According to the report, “Sofia sought asylum in the United States due to persecution she faced in Russia. She and her husband, Aleksei, were both detained at the Adelanto Detention Center starting in 2017. During our first interview, Sofia spoke in a whisper as she described her experiences in detention. A thick bandage covered her wrist. She had recently been hospitalized following an attempted suicide by cutting herself. Sofia explained how visits with her husband were rare and how requests to send him a letter or speak with him on the phone were denied. In addition to the distress caused by not being able to communicate with her husband, Sofia described feeling anxious and depressed based on her living conditions and lack of medical treatment at Adelanto. When she experienced intense headaches, her requests for medical care went unanswered. Other requests for small sources of comfort, such as a book in Russian or a sweater, were also denied. She requested to see mental health staff but found that ‘they make me feel worse.’ She explained: ‘Their advice or therapy are not suitable for my case . . . they tell us to exercise or breathe.’ Sofia, like her fellow detainees, has very limited and inconsistent access to outdoor recreation time, making it difficult to exercise regularly. Clinical staff also directed Sofia to use ‘religious coping’ even though she is not religious. A review of her medical records reveals that mental health staff persisted with these ill-fitting recommendations even as Sofia reported worsening mental health, had suicidal thoughts, and finally reached the point of wanting to kill herself. Approximately four-and-a-half months into her detention, Sofia attempted suicide. She had no history of suicidal thoughts or self-harm prior to her detention at Adelanto. She recalled: ‘I was tired of being here, of being detained. It was just too stressful.’”
According to the report, “Aleksei was apprehended by immigration agents along with his wife. He has diagnoses of pancreatitis and gastroesophageal reflux disease, a condition that causes intense abdominal and chest pain. His medications were discontinued when he arrived at Adelanto. Within a few weeks, his pain had become so severe that he could not walk or stand. Staff provided him ibuprofen repeatedly, which according to the Disability Rights Center experts is inappropriate for a patient with his condition and could lead to dangerous internal bleeding. After more than a year in detention with worsening symptoms, including symptoms of internal bleeding, Aleksei still had not received clinically indicated follow-up, such as an endoscopy ordered by medical staff. Records show that Aleksei had filed repeated grievances, and that the facility’s responses were inadequate. Aleksei described how he and other detainees felt that staff ‘treat us like animals.’ They were summarily punished for minor violations of facility rules. On one occasion, facility staff forced his entire housing unit to get up in the early hours of the morning and stand outside in the cold because some detainees had complained about one officer’s behavior towards them. Many of the men had no shoes and wore only underwear. After being unable to receive updates on his immigration case, Aleksei’s distress became unbearable and he began a hunger strike. He was placed in a suicide watch cell for two days. Aleksei recalled his time there as ‘torture. I could not sleep. They keep the lights on at all times. I had no water or food, no clothing.’ Aleksei’s trauma in the suicide watch cell lingered, and his depression worsened. He attempted suicide by lacerating a vein in his arm. The razor was too dull to inflict fatal harm, but he was again placed in the suicide watch cell. Aleksei recalls being so distraught that he yelled for someone to end his life. He was allowed no time outside the cell, no contact with his wife, and no clothes other than a heavy, tear-proof smock. After four days in the suicide watch cell, health care staff told him that the only way he would be released is if he said he was OK. So he did. After this second experience in the suicide watch cell, Aleksei withdrew from Adelanto’s mental health staff. He explained, as his hands visibly shook, ‘I am afraid of being sent back to the suicide room. I do not tell the doctor how I feel. I say everything is fine because I don’t want to go back . . . but I can’t sleep, there’s nightmares and I shake. I do not want to do anything but lay in bed.’”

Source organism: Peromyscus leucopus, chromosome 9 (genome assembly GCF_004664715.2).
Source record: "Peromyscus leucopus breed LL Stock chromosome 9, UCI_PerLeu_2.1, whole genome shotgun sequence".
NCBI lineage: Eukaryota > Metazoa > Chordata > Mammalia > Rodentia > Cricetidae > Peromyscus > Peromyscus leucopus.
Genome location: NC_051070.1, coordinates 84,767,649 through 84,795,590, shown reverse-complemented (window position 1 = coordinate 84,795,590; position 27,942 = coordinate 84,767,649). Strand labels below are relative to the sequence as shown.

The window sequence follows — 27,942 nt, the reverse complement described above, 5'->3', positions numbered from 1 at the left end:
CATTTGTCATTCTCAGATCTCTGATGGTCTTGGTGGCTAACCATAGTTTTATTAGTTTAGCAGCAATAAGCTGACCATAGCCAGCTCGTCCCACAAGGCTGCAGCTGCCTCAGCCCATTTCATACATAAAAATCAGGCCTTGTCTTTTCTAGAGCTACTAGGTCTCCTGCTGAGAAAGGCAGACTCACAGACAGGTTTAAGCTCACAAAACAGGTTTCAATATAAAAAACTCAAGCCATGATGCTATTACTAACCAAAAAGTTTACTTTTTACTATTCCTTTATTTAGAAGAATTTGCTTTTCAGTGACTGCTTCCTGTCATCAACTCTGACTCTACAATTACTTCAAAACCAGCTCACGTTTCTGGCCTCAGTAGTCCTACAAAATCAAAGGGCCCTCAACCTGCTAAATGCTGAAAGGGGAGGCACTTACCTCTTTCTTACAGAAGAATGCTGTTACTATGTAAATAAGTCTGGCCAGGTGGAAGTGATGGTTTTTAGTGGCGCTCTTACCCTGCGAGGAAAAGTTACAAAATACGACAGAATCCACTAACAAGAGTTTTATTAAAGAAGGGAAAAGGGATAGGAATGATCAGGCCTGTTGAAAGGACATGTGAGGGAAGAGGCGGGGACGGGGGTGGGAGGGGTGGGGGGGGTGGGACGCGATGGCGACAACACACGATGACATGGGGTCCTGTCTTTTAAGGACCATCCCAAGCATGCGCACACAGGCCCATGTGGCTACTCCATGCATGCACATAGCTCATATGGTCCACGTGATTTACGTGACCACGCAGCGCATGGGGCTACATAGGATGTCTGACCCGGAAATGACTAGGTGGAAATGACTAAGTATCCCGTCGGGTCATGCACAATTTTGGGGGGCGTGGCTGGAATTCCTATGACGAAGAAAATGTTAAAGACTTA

According to the report’s authors, “We witnessed one incident firsthand that illustrated GEO Group’s punitive and counter-therapeutic response to a detainee’s psychiatric crisis. The detainee was being discharged from suicide watch when he suddenly ran down the hallway, an act that clinical staff described to us as related to his still unstable mental health condition. Notwithstanding this assessment, custody staff treated the incident as an ‘attempted escape’ and immediately placed the detainee in disciplinary segregation. Things got worse in the segregation unit. The man started banging his head against the wall and kicking his legs at custody staff who tried to restrain him. After some time, clinical staff directed that he be taken to an inpatient psychiatric hospital. A clinician who had evaluated this man told us that disciplinary segregation was not an appropriate placement for him.”
According to Fischer, Gonzalez, Diaz, Saadi and Lubliner, “Conditions at Adelanto pose serious risks to people with mental illness and other disabilities. The situation demands action. Access to treatment and disability-related accommodations must improve, and steps to reduce unnecessarily punitive conditions at the facility must be a top priority. At the same time, given the extraordinary risks and the harms to people with mental illness and disabilities detained at Adelanto, it is essential to ask: ‘Is it necessary to imprison this population? Are there less restrictive and less damaging alternatives that better serve the country’s constitutional freedoms and commitment to the rights, safety, and dignity of all?’”
The Disability Rights Center of California report does not exist in a vacuum. Questions regarding and criticism of the conditions imposed on detainees at the Adelanto Detention Center have been raised elsewhere. In February, California Attorney General Xavier Becerra issued a report that found immigrant detainees – people who typically are held for civil, not criminal actions – are treated like prisoners, kept in their cells up to 22 hours a day, and offered inadequate access to medical care and legal counsel in multiple California facilities that hold migrant detainees.
-Mark Gutglueck